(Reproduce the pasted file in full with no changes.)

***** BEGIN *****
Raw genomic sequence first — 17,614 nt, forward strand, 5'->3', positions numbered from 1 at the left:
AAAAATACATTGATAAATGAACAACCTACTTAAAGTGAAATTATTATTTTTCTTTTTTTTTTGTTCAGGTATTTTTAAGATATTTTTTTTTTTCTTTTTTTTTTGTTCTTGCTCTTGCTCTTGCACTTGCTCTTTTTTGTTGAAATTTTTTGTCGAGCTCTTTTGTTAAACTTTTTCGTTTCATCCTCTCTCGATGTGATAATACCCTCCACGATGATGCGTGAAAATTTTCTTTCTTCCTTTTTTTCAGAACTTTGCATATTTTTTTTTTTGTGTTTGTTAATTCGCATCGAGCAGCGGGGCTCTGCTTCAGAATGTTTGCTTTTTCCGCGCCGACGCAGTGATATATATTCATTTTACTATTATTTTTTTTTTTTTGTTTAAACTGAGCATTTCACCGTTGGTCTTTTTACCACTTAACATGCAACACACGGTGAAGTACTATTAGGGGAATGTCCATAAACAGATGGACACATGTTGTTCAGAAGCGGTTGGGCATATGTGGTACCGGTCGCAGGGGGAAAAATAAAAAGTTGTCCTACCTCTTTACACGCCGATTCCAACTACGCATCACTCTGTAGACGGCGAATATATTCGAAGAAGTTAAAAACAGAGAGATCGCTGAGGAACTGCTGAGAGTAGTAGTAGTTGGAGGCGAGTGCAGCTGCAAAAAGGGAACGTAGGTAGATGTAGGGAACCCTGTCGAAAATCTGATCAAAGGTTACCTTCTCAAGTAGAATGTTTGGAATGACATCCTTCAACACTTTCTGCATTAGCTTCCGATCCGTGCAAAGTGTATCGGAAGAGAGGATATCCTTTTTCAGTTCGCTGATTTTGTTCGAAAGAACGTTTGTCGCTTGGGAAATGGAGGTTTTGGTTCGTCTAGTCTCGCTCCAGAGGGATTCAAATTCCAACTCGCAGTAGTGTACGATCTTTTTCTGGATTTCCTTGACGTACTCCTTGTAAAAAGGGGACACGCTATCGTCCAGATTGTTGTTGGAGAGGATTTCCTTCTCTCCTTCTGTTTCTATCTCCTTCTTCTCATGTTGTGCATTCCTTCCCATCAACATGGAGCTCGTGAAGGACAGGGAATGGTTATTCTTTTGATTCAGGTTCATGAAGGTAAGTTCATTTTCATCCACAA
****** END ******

Raw genomic sequence first — 17,614 nt, forward strand, 5'->3', positions numbered from 1 at the left:
AAAAATACATTGATAAATGAACAACCTACTTAAAGTGAAATTATTATTTTTCTTTTTTTTTTGTTCAGGTATTTTTAAGATATTTTTTTTTTTCTTTTTTTTTTGTTCTTGCTCTTGCTCTTGCACTTGCTCTTTTTTGTTGAAATTTTTTGTCGAGCTCTTTTGTTAAACTTTTTCGTTTCATCCTCTCTCGATGTGATAATACCCTCCACGATGATGCGTGAAAATTTTCTTTCTTCCTTTTTTTCAGAACTTTGCATATTTTTTTTTTTGTGTTTGTTAATTCGCATCGAGCAGCGGGGCTCTGCTTCAGAATGTTTGCTTTTTCCGCGCCGACGCAGTGATATATATTCATTTTACTATTATTTTTTTTTTTTTGTTTAAACTGAGCATTTCACCGTTGGTCTTTTTACCACTTAACATGCAACACACGGTGAAGTACTATTAGGGGAATGTCCATAAACAGATGGACACATGTTGTTCAGAAGCGGTTGGGCATATGTGGTACCGGTCGCAGGGGGAAAAATAAAAAGTTGTCCTACCTCTTTACACGCCGATTCCAACTACGCATCACTCTGTAGACGGCGAATATATTCGAAGAAGTTAAAAACAGAGAGATCGCTGAGGAACTGCTGAGAGTAGTAGTAGTTGGAGGCGAGTGCAGCTGCAAAAAGGGAACGTAGGTAGATGTAGGGAACCCTGTCGAAAATCTGATCAAAGGTTACCTTCTCAAGTAGAATGTTTGGAATGACATCCTTCAACACTTTCTGCATTAGCTTCCGATCCGTGCAAAGTGTATCGGAAGAGAGGATATCCTTTTTCAGTTCGCTGATTTTGTTCGAAAGAACGTTTGTCGCTTGGGAAATGGAGGTTTTGGTTCGTCTAGTCTCGCTCCAGAGGGATTCAAATTCCAACTCGCAGTAGTGTACGATCTTTTTCTGGATTTCCTTGACGTACTCCTTGTAAAAAGGGGACACGCTATCGTCCAGATTGTTGTTGGAGAGGATTTCCTTCTCTCCTTCTGTTTCTATCTCCTTCTTCTCATGTTGTGCATTCCTTCCCATCAACATGGAGCTCGTGAAGGACAGGGAATGGTTATTCTTTTGATTCAGGTTCATGAAGGTAAGTTCATTTTCATCCACAA